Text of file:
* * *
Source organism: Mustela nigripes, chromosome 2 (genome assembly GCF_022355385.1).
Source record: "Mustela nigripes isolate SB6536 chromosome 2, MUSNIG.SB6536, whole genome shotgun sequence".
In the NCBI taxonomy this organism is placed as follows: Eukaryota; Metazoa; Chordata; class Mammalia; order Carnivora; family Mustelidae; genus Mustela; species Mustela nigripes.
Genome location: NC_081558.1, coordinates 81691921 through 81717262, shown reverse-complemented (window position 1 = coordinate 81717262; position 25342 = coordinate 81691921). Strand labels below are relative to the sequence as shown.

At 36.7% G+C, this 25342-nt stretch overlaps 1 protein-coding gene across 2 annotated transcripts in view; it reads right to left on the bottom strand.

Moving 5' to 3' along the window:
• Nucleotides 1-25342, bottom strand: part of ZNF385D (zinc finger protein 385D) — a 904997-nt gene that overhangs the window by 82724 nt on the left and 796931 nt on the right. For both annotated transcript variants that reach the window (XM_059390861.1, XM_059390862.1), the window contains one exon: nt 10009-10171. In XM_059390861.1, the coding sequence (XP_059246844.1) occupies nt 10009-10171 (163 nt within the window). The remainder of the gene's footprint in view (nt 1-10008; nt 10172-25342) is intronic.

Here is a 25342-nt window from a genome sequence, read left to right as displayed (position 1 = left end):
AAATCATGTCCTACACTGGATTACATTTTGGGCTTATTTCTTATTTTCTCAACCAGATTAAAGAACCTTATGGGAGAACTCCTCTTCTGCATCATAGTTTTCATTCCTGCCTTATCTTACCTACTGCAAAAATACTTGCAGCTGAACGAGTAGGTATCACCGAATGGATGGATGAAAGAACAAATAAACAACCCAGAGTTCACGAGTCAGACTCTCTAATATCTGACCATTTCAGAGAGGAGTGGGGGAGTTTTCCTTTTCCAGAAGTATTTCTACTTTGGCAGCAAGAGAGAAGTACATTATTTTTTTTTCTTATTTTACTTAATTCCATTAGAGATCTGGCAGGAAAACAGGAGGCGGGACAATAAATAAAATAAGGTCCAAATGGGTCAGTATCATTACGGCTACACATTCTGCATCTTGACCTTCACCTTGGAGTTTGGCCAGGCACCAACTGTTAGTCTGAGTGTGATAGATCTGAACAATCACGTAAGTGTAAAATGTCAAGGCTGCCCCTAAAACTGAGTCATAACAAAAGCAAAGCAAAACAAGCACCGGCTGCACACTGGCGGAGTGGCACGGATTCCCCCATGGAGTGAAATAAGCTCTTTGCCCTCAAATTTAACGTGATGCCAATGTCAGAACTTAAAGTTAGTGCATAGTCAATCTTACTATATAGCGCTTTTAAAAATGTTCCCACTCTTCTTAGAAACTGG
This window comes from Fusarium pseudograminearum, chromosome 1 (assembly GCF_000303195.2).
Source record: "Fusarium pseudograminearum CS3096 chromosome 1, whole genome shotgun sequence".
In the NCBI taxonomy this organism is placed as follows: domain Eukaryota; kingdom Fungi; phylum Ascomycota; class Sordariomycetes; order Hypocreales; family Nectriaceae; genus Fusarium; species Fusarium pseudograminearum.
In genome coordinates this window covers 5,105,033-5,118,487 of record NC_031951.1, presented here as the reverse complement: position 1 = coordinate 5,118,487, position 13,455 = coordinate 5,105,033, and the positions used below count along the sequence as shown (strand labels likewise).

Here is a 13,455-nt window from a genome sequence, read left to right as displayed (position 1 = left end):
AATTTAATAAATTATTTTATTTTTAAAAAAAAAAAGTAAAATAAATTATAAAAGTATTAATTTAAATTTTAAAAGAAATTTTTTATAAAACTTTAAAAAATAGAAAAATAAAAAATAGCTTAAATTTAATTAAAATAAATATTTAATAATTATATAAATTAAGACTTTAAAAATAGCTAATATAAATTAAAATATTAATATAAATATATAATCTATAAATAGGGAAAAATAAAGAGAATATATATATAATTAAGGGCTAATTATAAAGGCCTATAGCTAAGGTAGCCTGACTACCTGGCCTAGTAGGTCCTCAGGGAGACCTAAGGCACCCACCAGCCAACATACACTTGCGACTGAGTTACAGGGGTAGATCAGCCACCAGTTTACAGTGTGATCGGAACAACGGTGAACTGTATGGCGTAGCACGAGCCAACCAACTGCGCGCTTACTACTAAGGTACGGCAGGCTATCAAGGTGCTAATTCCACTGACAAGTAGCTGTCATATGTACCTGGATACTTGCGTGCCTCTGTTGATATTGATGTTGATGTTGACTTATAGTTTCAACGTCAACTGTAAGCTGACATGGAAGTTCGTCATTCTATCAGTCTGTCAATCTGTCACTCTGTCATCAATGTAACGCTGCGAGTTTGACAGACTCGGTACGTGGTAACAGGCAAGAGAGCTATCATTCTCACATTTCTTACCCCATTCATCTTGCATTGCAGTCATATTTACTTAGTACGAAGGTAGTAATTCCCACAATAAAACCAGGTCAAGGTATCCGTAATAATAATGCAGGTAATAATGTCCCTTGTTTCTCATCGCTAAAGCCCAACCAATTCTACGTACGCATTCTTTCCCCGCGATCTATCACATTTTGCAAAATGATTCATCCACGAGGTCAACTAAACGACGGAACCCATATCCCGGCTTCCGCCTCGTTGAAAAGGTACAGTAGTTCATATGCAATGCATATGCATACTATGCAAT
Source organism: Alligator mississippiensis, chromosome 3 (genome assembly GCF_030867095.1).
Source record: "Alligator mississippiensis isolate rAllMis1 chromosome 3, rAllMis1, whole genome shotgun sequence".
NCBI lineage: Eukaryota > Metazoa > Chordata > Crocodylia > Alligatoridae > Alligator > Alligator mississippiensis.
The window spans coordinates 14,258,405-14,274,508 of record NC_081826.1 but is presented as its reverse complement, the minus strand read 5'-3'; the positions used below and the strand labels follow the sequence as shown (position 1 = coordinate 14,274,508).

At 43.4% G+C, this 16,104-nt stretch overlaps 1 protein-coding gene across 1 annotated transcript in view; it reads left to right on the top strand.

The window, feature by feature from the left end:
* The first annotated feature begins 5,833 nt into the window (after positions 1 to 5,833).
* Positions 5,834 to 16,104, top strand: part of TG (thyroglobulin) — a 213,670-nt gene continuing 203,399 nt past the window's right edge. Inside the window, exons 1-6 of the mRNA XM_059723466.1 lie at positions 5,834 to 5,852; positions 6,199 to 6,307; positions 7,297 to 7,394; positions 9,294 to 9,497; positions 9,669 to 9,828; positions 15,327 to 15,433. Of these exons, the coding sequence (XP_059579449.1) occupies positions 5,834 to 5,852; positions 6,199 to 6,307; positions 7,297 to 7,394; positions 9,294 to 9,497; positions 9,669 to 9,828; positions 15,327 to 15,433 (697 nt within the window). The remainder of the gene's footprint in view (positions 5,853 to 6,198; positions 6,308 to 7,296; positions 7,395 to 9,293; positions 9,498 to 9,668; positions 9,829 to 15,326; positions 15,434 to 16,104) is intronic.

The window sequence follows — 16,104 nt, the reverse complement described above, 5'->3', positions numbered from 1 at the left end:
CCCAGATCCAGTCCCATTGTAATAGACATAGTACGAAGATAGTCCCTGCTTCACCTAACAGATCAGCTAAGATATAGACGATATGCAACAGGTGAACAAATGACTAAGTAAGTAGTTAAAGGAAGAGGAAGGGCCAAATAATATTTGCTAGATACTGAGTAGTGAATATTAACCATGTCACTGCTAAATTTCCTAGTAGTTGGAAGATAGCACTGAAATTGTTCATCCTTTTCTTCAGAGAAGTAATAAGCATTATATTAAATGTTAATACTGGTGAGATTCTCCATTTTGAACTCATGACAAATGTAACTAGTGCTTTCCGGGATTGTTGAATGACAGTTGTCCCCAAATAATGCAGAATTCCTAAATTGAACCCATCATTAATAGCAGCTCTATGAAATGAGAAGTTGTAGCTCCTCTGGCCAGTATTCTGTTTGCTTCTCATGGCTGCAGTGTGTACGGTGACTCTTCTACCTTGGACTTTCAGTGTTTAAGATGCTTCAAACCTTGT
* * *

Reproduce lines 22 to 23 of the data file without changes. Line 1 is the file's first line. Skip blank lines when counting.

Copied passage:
* The first annotated feature begins 5,833 nt into the window (after positions 1 to 5,833).
* Positions 5,834 to 16,104, top strand: part of TG (thyroglobulin) — a 213,670-nt gene continuing 203,399 nt past the window's right edge. Inside the window, exons 1-6 of the mRNA XM_059723466.1 lie at positions 5,834 to 5,852; positions 6,199 to 6,307; positions 7,297 to 7,394; positions 9,294 to 9,497; positions 9,669 to 9,828; positions 15,327 to 15,433. Of these exons, the coding sequence (XP_059579449.1) occupies positions 5,834 to 5,852; positions 6,199 to 6,307; positions 7,297 to 7,394; positions 9,294 to 9,497; positions 9,669 to 9,828; positions 15,327 to 15,433 (697 nt within the window). The remainder of the gene's footprint in view (positions 5,853 to 6,198; positions 6,308 to 7,296; positions 7,395 to 9,293; positions 9,498 to 9,668; positions 9,829 to 15,326; positions 15,434 to 16,104) is intronic.